Most days one of my first acts is to retrieve the morning newspaper. With two journalism degrees and having spent the first decade of my professional career as a newspaper editor, newspapers have been part of my life for many years. But I know I’m a member of a dying breed.
Recently, a friend and I were commiserating on the uncertain future of newspapers. Across the country, most have seen significant circulation drops; with the economy, many are drastically reducing staff. With the immediacy of cable news and the Internet, the efficiency of current events on newsprint has diminished. That’s bad news – and good news.
Online is the future of newspapers – probably exclusively one day. We live in a high-tech world, and content of a printed newspaper often seems like yesterday's news -- even the day it's printed.
Things change: In the early ‘80s I marveled upon learning about USA Today using satellite technology to link regional presses and become a national newspaper. And was amazed to discover desktop publishing; the old cut-and-paste method now seems ancient.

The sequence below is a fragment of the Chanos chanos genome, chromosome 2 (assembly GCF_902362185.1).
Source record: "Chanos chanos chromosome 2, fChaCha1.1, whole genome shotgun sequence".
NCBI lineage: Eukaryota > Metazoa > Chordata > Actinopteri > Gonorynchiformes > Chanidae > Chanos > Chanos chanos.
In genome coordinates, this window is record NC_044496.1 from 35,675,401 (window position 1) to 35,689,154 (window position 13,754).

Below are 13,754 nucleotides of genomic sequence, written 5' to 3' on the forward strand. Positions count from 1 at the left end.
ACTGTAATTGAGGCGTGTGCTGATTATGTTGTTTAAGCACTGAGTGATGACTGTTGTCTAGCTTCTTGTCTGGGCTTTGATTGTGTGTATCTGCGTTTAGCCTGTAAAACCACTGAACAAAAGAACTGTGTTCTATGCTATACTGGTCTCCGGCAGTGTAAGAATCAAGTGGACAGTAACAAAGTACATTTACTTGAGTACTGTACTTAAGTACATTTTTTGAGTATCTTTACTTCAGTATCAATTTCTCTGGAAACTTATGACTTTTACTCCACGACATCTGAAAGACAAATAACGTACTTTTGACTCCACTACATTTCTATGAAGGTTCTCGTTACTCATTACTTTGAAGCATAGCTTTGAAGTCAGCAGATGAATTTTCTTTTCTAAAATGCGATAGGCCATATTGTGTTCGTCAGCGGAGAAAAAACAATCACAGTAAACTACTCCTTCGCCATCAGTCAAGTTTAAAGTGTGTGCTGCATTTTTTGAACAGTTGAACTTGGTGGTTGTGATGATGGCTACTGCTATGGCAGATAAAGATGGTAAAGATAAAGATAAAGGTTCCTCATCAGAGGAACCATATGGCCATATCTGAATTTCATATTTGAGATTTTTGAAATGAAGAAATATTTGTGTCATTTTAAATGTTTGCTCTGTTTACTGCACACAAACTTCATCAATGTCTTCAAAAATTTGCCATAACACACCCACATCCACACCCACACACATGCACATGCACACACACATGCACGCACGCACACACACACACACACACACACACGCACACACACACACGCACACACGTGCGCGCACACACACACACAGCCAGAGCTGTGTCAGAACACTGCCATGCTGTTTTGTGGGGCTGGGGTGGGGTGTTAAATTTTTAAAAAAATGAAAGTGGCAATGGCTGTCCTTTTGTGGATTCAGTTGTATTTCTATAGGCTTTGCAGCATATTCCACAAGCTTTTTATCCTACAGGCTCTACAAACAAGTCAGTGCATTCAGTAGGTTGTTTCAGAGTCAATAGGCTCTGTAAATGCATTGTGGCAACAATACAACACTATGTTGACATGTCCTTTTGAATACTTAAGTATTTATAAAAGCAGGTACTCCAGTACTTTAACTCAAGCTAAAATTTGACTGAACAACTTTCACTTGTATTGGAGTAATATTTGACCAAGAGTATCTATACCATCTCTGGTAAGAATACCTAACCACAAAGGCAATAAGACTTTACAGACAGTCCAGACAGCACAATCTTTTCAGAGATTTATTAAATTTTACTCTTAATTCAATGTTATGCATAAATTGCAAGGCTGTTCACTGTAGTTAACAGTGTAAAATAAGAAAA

Two years ago I purchased my first digital camera in preparation for my youngest daughter's wedding, and have not removed my old SLR from its bag since. When I got my first computer (a Macintosh 512K) in the mid-80s, after two days I permanently parted with my ole trusty electric typewriter. Compared to the computer, as slow as it was back then, the typewriter seemed like writing in stone.
Ecclesiastes 1:9 says, “What has been will be again, what has been done will be done again; there is nothing new under the sun.” It’s true that fundamental requirements of society – transportation, commerce, recreation, communication, etc. – remain constant. But ways of meeting those needs do change, taking different forms. And that’s not all bad.